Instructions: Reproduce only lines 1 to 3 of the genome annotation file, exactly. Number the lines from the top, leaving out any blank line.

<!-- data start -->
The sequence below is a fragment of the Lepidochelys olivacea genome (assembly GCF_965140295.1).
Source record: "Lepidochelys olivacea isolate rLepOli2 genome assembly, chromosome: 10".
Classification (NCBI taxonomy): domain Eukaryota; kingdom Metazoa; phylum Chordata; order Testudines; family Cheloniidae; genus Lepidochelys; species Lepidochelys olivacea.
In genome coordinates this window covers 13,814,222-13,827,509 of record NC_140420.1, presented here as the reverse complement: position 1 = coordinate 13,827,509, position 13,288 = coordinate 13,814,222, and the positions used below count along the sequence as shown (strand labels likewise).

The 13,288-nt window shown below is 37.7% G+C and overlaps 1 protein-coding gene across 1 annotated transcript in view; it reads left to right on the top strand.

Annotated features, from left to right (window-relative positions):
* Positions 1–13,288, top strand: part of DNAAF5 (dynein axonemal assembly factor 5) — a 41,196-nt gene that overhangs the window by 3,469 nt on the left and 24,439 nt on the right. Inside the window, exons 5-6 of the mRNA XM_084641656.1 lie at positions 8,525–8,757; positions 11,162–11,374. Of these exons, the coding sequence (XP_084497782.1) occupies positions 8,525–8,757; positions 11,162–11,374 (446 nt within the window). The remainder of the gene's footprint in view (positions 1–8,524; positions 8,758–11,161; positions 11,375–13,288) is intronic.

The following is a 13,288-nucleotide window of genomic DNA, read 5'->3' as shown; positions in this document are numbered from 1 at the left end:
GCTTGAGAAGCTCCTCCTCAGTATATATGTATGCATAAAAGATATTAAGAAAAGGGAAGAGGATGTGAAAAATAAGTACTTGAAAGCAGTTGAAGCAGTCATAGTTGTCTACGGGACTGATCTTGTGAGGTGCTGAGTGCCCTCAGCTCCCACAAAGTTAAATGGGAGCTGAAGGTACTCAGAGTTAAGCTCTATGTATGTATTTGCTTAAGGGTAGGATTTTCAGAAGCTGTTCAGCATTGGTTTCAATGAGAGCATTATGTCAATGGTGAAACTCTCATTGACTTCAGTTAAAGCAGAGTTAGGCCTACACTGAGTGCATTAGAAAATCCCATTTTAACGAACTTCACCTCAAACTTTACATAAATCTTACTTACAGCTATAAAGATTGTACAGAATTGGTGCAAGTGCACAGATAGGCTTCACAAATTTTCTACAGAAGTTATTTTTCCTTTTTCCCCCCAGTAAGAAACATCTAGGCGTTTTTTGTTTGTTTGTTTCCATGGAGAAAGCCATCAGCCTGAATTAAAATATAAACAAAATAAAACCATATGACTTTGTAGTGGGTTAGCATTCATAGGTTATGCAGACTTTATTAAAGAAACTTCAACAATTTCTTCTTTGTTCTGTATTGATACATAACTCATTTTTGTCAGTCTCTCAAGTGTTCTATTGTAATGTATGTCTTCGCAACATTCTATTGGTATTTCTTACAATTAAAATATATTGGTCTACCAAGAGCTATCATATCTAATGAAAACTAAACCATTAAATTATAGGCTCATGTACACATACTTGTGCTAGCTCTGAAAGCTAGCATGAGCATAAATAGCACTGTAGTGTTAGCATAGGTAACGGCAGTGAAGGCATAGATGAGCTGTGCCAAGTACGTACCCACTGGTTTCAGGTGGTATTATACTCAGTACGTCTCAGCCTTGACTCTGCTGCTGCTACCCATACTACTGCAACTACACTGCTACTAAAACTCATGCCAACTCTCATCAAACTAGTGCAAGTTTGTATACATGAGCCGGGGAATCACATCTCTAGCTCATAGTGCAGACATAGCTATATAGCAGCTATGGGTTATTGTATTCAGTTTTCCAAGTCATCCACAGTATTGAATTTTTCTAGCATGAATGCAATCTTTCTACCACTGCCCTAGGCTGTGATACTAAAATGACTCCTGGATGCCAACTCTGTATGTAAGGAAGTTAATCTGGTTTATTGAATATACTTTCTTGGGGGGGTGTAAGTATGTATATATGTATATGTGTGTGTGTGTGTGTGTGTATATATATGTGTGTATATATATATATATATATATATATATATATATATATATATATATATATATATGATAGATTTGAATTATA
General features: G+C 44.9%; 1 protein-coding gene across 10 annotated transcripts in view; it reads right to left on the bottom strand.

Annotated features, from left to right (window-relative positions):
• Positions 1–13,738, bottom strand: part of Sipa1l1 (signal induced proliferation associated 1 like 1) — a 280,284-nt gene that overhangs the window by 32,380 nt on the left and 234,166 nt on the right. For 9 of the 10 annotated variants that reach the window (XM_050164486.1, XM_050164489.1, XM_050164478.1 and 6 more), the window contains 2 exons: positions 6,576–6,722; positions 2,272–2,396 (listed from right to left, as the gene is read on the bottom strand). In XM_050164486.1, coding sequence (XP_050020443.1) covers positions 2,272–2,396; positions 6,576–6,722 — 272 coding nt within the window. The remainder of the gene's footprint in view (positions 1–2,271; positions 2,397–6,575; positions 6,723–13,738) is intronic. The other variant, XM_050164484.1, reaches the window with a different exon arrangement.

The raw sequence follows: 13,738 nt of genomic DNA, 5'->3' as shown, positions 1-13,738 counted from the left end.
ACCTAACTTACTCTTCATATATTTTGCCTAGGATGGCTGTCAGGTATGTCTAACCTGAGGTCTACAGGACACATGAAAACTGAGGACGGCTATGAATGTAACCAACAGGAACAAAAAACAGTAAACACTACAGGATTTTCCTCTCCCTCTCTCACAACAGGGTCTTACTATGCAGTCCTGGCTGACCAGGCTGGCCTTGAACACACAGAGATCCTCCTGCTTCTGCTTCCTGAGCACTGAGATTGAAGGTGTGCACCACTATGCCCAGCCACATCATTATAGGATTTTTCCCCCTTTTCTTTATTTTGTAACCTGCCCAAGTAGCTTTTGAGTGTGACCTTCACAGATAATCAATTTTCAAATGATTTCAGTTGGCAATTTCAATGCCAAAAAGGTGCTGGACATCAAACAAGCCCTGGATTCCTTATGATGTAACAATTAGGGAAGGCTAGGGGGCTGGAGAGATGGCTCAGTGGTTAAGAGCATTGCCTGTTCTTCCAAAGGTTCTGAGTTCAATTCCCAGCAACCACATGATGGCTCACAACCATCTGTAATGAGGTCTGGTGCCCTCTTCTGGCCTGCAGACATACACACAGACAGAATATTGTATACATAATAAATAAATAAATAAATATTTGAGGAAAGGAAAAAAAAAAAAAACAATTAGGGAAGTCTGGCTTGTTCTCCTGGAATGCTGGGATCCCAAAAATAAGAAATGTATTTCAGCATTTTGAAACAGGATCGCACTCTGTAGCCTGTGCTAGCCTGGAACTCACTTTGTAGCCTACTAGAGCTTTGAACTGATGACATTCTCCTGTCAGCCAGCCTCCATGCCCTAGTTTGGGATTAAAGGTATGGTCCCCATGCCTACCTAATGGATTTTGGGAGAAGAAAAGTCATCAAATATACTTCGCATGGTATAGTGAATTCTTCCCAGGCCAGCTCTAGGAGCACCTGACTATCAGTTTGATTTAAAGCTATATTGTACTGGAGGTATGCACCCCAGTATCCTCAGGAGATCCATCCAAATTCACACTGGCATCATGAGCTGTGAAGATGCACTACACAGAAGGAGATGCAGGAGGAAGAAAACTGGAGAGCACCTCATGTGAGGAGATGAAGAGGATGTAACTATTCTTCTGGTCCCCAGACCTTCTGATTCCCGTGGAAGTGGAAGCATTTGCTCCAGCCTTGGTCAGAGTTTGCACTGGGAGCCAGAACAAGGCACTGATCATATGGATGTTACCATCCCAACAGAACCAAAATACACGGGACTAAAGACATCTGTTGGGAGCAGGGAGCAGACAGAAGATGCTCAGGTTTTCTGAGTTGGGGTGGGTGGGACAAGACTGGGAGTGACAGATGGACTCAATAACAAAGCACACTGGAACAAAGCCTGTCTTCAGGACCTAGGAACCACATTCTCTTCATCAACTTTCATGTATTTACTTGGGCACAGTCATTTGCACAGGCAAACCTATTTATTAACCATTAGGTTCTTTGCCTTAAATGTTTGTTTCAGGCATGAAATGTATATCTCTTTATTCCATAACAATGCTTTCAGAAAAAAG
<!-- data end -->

The sequence below is a fragment of the Lepidochelys olivacea genome (assembly GCF_965140295.1).
Source record: "Lepidochelys olivacea isolate rLepOli2 genome assembly, chromosome: 10".
Classification (NCBI taxonomy): domain Eukaryota; kingdom Metazoa; phylum Chordata; order Testudines; family Cheloniidae; genus Lepidochelys; species Lepidochelys olivacea.